Thirteen wind farms, each the size of the country’s largest, will need to be built in the next 15 years to power the country’s fleets of electric vehicles, and boilers. That’s what the Climate Change Commission has urged in its recent report to the government.
Whether the country’s power companies will see it the same way as the commission is far less certain. Already Contact, one of the biggest, has stepped up to the plate and says it will invest $580m to build a new geothermal station at Tauhara.
Contact’s chairman, Rob McDonald, says:
“We believe the Tauhara geothermal project is NZ’s best low-carbon ren ewable electricity opportunity. It will operate 24/7, is not reliant on the weather and is ideal for displacing baseload fossil fuel generation from the national grid which will significantly reduce NZ’s carbon emissions”.
Construction is expected to be completed by mid-2023. Japan’s Sumitomo Corporation is leading the build, in partnership with Naylor Love and Fuiji Electric.
Meanwhile Genesis Energy is reviewing whether it should keep its investment in the offshore Kupe oil and gas field, or look at “better investment opportunities”.
It says the field has “attractive” cash flow and a strong growth outlook, and its operators are looking at further development, including further exploration and drilling another well.
Kupe provides around 15% of the country’s natural gas and half of LPG demand.
Last August its gas reserves were revised upwards by more than 20%. Its importance to the country has risen after Beach Energy and NZ Oil and Gas (Genesis’ other partners in Kupe) relinquished PEP 52717 (Clipper) which contained the promising Barque prospect off the Canterbury coast this week.
NZ Oil and Gas said it was with “much regret” they gave up the permit after years of work to mature it and bring in appropriate partners. CEO Andrew Jefferies says he expects it will not be the last offshore acreage to suffer the same fate.
He points to a confluence of events including adverse regulatory settings, the dry hole in OMV’s Tawhilki permit,the recent announcement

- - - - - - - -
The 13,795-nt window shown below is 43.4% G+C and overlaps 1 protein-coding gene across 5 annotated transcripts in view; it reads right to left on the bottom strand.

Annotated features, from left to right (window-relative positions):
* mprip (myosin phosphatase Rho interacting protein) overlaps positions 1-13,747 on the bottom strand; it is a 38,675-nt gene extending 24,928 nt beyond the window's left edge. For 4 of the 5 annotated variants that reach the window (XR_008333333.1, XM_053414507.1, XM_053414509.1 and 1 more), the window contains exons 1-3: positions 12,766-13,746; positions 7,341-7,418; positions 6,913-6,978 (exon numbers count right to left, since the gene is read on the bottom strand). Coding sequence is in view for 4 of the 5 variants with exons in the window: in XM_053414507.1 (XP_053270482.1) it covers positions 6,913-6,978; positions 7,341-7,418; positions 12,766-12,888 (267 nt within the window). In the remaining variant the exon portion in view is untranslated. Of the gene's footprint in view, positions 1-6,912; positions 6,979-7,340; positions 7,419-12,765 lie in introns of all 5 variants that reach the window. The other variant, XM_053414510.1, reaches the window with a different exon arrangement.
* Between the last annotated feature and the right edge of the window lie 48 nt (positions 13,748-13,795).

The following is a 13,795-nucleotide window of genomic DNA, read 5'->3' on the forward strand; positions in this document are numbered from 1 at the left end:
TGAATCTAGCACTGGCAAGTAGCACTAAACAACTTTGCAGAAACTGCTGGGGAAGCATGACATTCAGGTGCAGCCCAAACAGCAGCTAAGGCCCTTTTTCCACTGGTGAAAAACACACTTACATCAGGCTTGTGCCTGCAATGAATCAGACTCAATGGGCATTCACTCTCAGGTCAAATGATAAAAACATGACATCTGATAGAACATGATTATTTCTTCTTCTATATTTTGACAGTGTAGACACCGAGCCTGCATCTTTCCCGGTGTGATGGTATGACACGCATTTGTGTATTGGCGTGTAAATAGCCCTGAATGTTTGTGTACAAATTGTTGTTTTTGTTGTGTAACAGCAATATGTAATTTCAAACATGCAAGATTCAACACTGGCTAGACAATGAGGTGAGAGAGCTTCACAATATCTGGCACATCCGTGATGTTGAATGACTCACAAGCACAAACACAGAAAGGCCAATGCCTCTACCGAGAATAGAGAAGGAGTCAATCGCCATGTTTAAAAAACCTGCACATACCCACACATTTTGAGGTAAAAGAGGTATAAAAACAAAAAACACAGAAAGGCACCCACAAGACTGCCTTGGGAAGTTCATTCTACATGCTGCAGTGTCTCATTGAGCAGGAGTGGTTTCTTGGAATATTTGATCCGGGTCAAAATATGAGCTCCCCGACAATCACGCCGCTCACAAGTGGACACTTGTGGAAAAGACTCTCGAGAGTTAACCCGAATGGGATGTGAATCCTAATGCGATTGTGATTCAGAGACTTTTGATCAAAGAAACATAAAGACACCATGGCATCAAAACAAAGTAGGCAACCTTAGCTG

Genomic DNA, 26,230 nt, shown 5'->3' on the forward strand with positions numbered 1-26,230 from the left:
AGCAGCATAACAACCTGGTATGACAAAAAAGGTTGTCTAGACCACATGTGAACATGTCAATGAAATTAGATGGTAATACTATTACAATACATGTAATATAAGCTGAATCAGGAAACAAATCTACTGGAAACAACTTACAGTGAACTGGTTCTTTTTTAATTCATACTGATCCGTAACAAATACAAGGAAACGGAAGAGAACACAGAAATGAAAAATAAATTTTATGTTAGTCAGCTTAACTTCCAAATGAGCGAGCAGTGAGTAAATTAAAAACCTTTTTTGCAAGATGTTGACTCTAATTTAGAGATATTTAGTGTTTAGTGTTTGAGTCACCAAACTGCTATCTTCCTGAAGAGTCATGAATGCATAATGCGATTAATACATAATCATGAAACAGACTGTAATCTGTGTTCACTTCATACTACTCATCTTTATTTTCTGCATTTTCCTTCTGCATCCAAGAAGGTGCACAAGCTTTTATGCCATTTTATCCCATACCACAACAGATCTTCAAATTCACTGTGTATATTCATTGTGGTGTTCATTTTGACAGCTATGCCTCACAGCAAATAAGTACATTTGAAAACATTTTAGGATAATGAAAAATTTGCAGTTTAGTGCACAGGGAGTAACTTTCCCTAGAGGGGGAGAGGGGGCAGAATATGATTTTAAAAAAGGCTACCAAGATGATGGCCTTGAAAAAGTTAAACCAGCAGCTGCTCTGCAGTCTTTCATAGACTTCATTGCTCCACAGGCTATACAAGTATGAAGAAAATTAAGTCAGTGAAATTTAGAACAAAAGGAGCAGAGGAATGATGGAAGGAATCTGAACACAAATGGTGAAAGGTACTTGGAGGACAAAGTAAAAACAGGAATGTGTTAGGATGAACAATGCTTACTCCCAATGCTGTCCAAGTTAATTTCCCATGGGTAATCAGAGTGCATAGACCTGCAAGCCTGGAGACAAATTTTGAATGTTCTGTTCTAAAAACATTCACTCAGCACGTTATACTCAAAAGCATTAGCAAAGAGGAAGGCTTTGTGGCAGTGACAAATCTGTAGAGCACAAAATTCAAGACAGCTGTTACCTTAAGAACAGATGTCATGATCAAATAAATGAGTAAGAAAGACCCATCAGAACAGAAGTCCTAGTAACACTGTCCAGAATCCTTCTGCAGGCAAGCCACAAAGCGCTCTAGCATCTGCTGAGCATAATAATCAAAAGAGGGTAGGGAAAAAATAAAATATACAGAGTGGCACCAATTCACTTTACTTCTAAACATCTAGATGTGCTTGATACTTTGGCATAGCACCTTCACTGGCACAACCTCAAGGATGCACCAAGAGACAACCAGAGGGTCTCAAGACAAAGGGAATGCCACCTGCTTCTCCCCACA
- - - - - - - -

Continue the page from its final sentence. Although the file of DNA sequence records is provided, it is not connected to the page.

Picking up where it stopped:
Terminating the Wherry-1 drilling, and the effects of Covid drill costs having formed a perfect storm, making the task of finding suitable drill partners in the required timeline impossible.
Both Beach and NZOG reaffirm their commitment to NZ with Kupe which they say “remains a key supplier to the country’s energy needs”.
At Kupe they are halfway through a major compression project to maintain production, and say the offshore permit has both development and near-field exploration potential.
Their enthusiasm for Kupe suggests both could be interested in channelling more of their capital, now they will be no longer funnelling any towards the Barque prospect, into Kupe. They might also be interested in snapping up Genesis’ stake if it comes on the market.
However that works out, there are other interesting moves in the energy field which makes some of the Climate Change Commission’s scenarios look out of date even before they reach the government.
Energy consultants report keen interest by overseas interests in investing in large-scale solar projects in NZ, now that the price of solar equipment is falling. Where big solar farms can be located adjacent to large sources of demand, the lower transmission costs are said to make the economics look very attractive.
With the government moving last week to stiffen up the Emissions Trading Scheme, incentives in the energy sector are changing rapidly. Climate Change Minister James Shaw claims the government had to lift the price to emit because the scheme had failed to deliver on its primary purpose of bring down carbon emissions.
The Climate Change Commission will have to bring these developments into consideration before its final report reaches the government for action next December.